The Original Elvis Opening Scene Involved Tom Hanks Floating In Space [Exclusive]

"Elvis" is in theaters right now, and one might think this Baz Luhrmann biopic of the King of Rock and Roll was told from the perspective of Elvis Presley (Austin Butler). However, it's really coming from the mouth of Elvis' nefarious manager, Colonel Tom Parker, played by Tom Hanks. The film begins with Parker collapsing and being rushed to the hospital. What follows are flashes of the current day (which is 1997 in the film) and the past. What the opening could have been, though, was fairly wild, according to /Film's own Jack Giroux's interview with "Elvis" editors Jonathan Redmond and Matt Villa.

Redmond said that "the opening of this movie was a tricky one to put together and it was a bit more frenetic and crazy at one point ... " Looking back at Luhrmann's work, from "The Great Gatsby" to "Moulin Rouge!," that is a loaded statement. Luhrmann is known for some huge musical numbers and pretty trippy sequences, so the idea of something crazy and frenetic is intriguing. 

Villa said that the scene where the Colonel is in a casino in his hospital gown, looking back at his life, "existed a lot more." He said:

"There was a big opening, almost a big musical number that sets that up. At one point, it wasn't even a casino that he was in at all. He was floating in space at one point and floating in the middle of a Vegas strip at other points."

That does sound very Luhrmann-y, Sort of the idea of lofty ideas for where he and his protege were going, and the heights that they soared to. Well, where Elvis soared to, anyway. I'm kind of surprised he didn't keep that in.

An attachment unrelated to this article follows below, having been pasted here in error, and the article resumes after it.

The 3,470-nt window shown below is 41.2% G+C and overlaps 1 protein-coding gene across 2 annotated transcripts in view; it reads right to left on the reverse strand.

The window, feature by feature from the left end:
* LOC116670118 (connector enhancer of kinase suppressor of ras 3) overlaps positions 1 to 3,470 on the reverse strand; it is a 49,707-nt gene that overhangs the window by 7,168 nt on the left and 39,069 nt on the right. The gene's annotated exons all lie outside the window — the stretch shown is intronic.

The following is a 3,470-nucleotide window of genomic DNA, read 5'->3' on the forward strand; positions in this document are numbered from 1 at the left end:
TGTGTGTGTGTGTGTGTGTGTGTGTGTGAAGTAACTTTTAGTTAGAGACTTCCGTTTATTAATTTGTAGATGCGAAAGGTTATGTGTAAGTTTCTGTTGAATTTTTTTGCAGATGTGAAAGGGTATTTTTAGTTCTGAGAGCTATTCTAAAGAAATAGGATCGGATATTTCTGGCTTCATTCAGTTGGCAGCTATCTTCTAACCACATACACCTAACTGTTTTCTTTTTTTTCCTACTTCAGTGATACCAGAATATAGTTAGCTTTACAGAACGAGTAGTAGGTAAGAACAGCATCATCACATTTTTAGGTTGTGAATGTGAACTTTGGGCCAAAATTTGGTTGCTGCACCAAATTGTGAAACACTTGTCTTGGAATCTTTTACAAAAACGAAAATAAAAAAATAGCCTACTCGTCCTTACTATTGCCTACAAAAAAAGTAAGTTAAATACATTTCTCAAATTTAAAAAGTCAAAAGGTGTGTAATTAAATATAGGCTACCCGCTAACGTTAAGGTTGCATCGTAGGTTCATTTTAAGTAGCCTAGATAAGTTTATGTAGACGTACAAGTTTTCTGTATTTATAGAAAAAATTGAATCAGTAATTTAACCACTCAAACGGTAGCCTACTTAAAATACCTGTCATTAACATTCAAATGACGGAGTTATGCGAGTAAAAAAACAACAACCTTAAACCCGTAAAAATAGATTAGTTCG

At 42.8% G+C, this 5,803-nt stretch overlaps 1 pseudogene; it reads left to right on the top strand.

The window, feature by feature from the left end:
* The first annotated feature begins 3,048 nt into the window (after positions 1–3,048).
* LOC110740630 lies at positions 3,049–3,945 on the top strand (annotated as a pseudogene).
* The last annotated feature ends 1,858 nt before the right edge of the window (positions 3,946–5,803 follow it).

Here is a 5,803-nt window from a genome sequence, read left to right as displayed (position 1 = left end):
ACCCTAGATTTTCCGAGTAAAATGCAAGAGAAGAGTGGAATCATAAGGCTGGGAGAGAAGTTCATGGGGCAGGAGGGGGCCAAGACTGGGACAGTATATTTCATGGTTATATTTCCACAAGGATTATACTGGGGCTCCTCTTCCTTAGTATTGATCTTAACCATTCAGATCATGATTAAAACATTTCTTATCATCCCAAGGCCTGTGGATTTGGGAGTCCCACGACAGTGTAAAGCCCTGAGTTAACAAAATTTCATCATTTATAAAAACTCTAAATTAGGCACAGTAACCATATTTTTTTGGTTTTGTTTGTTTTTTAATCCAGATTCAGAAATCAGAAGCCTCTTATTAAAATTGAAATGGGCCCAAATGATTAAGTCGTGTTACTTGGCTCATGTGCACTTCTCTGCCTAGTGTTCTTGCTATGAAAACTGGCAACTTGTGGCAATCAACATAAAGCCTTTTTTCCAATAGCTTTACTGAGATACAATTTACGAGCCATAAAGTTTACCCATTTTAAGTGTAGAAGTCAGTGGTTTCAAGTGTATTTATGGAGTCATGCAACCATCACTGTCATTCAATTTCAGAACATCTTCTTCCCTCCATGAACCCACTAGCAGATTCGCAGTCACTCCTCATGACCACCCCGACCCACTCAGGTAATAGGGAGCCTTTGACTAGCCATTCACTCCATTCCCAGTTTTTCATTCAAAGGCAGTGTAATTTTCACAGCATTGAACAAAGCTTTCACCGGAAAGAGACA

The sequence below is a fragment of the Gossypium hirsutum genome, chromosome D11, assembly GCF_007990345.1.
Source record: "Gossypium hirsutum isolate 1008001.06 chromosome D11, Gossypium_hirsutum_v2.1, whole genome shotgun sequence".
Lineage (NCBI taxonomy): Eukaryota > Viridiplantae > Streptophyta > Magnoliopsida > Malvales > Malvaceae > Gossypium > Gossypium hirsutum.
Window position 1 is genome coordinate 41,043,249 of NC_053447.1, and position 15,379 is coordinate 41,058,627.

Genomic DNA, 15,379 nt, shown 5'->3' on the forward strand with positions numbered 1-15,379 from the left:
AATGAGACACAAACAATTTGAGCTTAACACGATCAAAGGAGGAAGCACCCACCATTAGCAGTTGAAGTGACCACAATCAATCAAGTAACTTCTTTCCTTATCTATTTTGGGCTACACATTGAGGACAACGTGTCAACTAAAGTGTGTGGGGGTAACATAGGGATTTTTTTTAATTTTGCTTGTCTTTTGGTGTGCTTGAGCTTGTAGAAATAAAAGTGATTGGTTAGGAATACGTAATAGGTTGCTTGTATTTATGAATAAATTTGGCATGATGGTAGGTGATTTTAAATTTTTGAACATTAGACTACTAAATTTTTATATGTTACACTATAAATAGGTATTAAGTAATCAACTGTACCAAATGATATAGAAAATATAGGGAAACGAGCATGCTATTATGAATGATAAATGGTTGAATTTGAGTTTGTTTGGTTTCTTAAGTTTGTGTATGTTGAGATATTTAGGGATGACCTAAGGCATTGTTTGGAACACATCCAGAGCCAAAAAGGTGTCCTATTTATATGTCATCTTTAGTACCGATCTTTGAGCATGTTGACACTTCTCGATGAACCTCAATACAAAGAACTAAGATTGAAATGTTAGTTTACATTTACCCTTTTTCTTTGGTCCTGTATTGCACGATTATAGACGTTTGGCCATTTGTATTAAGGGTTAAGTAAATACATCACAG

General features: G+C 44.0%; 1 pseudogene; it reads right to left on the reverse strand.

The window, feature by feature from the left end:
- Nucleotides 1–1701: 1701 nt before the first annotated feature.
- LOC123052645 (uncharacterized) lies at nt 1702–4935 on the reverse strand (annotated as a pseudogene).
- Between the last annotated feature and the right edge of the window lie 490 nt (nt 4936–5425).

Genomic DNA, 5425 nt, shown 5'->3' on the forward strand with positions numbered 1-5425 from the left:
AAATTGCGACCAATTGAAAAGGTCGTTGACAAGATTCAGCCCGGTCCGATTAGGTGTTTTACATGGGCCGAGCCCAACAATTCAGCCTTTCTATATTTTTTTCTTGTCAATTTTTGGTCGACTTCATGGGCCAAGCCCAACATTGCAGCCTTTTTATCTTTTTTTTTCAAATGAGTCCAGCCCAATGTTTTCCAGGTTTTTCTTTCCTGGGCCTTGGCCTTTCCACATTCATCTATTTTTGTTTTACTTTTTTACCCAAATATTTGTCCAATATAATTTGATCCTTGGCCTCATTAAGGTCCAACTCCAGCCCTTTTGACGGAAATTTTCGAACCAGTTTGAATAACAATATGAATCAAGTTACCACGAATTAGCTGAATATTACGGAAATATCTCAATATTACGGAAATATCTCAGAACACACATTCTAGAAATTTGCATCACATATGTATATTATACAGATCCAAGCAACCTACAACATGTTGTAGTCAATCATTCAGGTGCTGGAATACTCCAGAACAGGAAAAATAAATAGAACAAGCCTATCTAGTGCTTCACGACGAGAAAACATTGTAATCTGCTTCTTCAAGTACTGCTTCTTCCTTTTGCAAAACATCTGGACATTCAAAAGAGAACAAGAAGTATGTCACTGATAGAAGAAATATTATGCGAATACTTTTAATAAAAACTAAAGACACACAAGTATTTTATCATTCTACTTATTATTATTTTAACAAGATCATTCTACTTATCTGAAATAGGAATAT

Floating in space

Villa explained that the idea was to figure out how to open a film called "Elvis" from the perspective of another character. He said: 

"The opening was about how best to open a film with someone who isn't Elvis, for a start, which we were always aware was going to potentially turn people off, that they were going to want to see Elvis as fast as they could. Also, to establish this device that we were going for, which was to tell the story through the Colonel's eyes. There was the moving back and forth through time. We opened up in 1997, and then we ended up back in 1973. We had to really establish that for the audience. There was a lot to tell the audience without confounding them, which took a lot of exploration to get that balance right."

I can see why they chose not to use the floating device. Even if you know what you're going to see with a Luhrmann film, that's a lot to take in, and the choice to tell this from Parker's perspective was already going to be jarring. I think we all know how powerful an influence on culture and the world Elvis was, so no space floating needed there. 

"Elvis" stars Austin Butler and Tom Hanks, and is currently in theaters